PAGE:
Inadequate communication skills
This is a biggie. Without the right linguistic capabilities, the quality of communication in your business and thus the results will suffer.
All team members need to be able to communicate at a satisfactory level, both verbally and in writing. Inadequate language skills can lead to misunderstandings or mistakes and undermine your team’s cohesion.
Additionally, not knowing when and how to use specific communication channels (instant messaging, comment features, email, video or audio calls) can cause confusion and frustration.
Tightly coupled work, where team members are very dependent on each other’s input, presents a very specific challenge. Since tightly coupled work requires high levels of collaborative efficiency, the quality of communication is of the utmost importance.
Inadequate technological infrastructure
Slow internet speeds and lack of hardware capacity can kill your business before it’s out of the gate. Your team needs sufficient bandwidth and computer power for clear communication channels (audio, video) while running multiple SaaS applications at the same time. There’s nothing like frozen apps and videos, or audio that keeps cutting out, to pour cold water on team collaboration, product development, sales and customer service.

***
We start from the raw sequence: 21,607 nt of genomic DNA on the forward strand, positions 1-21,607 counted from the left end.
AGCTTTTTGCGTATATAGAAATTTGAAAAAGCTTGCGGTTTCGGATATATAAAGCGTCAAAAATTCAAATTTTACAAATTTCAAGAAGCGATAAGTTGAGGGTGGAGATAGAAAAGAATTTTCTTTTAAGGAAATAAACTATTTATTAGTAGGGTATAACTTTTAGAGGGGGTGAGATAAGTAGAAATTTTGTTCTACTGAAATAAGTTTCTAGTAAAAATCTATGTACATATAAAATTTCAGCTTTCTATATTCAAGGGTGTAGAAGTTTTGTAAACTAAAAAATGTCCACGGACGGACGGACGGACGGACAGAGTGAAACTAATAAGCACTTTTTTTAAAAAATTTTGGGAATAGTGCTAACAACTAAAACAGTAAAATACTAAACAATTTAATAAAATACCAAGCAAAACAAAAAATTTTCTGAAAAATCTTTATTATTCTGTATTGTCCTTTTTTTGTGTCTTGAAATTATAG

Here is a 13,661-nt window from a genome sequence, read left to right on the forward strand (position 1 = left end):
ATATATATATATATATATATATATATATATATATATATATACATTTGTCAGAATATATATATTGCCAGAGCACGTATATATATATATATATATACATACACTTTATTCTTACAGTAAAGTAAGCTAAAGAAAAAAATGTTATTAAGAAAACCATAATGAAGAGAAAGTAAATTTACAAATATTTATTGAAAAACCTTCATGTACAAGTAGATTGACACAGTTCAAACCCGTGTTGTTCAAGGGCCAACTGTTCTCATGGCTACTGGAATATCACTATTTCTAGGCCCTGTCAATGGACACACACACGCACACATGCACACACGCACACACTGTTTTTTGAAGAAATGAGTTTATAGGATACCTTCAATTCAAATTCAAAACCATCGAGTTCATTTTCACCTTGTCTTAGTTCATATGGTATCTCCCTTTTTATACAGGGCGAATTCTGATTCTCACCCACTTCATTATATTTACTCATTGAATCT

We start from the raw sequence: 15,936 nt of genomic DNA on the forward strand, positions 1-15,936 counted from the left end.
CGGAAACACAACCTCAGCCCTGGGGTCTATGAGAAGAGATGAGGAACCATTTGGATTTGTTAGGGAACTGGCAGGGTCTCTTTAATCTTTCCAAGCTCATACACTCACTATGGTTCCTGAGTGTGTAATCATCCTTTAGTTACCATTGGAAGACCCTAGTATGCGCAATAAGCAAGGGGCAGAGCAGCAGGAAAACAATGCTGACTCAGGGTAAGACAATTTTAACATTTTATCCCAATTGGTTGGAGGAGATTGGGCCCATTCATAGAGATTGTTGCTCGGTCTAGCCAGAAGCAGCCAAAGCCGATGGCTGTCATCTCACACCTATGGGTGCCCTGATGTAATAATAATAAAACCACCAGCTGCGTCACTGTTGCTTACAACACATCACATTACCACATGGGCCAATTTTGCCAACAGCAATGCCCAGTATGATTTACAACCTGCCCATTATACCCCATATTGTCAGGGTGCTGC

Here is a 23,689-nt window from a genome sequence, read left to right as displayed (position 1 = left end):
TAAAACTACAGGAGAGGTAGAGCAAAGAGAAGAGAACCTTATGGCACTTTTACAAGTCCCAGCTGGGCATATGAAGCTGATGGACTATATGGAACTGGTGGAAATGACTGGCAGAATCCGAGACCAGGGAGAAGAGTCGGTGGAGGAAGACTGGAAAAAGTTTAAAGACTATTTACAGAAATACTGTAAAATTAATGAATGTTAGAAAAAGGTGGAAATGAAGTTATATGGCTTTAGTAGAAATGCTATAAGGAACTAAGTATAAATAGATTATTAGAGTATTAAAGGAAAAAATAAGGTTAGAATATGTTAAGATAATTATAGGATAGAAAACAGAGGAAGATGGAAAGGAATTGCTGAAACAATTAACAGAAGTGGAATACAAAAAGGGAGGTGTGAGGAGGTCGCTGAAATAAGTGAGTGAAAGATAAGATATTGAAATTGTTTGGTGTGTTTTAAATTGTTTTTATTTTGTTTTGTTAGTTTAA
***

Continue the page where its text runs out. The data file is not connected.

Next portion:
Missing technological insights
If you have never run a distributed organisation before, it can take a while to figure out which communication and collaboration tools are best for your business and how to use them. For example, not using version control software properly will probably cause a few cataclysmic disasters. Some communication tools, like Slack, can negatively impact productivity, especially if they are implemented willy-nilly without guidelines.
Weak remote management skills
Managing team members who are situated across multiple time zones is a tricky job. Poor time management and haphazard scheduling will hamper your team’s efficiency, while inconsistent information-sharing and ineffectual communication will reduce focus and productivity.
Normal leadership best practices still apply. Applying them in a remote environment can be challenging though. Many remote managers, for example, struggle to build a level of cohesion that motivates the team to work smoothly together towards a common goal.
The (in)human factor
Feelings of isolation and lack of human connections can wreak havoc on your remote team’s motivation. Many remote workers complain that they are treated like disposable units or robots instead of valued team members. Finding creative ways to ensure your team is close-knit and motivated can be challenging.
Lack of accountability